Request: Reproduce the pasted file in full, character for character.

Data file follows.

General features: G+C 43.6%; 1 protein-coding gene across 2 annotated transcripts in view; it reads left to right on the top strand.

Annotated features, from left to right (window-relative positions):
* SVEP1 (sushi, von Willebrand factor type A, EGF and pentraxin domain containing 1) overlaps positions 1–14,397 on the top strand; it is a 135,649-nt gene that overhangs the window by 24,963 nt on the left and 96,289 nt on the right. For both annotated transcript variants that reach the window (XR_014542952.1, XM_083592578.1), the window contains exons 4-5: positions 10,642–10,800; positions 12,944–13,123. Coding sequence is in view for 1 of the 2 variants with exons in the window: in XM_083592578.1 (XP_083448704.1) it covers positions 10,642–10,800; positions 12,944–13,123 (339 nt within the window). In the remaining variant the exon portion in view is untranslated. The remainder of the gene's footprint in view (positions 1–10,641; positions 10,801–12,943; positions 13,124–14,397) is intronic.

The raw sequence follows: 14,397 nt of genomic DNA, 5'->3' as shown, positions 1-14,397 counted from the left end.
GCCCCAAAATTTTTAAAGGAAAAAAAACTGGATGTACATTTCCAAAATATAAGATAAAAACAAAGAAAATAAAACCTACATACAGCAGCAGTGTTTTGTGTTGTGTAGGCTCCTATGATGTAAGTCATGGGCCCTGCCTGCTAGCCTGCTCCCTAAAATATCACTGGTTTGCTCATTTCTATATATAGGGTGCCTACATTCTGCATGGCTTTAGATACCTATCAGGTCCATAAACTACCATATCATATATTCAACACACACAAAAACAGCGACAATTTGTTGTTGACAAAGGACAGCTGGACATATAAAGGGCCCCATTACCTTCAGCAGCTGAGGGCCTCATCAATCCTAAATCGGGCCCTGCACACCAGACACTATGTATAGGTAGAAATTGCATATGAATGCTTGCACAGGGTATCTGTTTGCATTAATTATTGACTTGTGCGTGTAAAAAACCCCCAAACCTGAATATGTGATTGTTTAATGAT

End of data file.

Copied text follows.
General features: G+C 43.6%; 1 protein-coding gene across 2 annotated transcripts in view; it reads left to right on the top strand.

Annotated features, from left to right (window-relative positions):
* SVEP1 (sushi, von Willebrand factor type A, EGF and pentraxin domain containing 1) overlaps positions 1–14,397 on the top strand; it is a 135,649-nt gene that overhangs the window by 24,963 nt on the left and 96,289 nt on the right. For both annotated transcript variants that reach the window (XR_014542952.1, XM_083592578.1), the window contains exons 4-5: positions 10,642–10,800; positions 12,944–13,123. Coding sequence is in view for 1 of the 2 variants with exons in the window: in XM_083592578.1 (XP_083448704.1) it covers positions 10,642–10,800; positions 12,944–13,123 (339 nt within the window). In the remaining variant the exon portion in view is untranslated. The remainder of the gene's footprint in view (positions 1–10,641; positions 10,801–12,943; positions 13,124–14,397) is intronic.

The raw sequence follows: 14,397 nt of genomic DNA, 5'->3' as shown, positions 1-14,397 counted from the left end.
GCCCCAAAATTTTTAAAGGAAAAAAAACTGGATGTACATTTCCAAAATATAAGATAAAAACAAAGAAAATAAAACCTACATACAGCAGCAGTGTTTTGTGTTGTGTAGGCTCCTATGATGTAAGTCATGGGCCCTGCCTGCTAGCCTGCTCCCTAAAATATCACTGGTTTGCTCATTTCTATATATAGGGTGCCTACATTCTGCATGGCTTTAGATACCTATCAGGTCCATAAACTACCATATCATATATTCAACACACACAAAAACAGCGACAATTTGTTGTTGACAAAGGACAGCTGGACATATAAAGGGCCCCATTACCTTCAGCAGCTGAGGGCCTCATCAATCCTAAATCGGGCCCTGCACACCAGACACTATGTATAGGTAGAAATTGCATATGAATGCTTGCACAGGGTATCTGTTTGCATTAATTATTGACTTGTGCGTGTAAAAAACCCCCAAACCTGAATATGTGATTGTTTAATGAT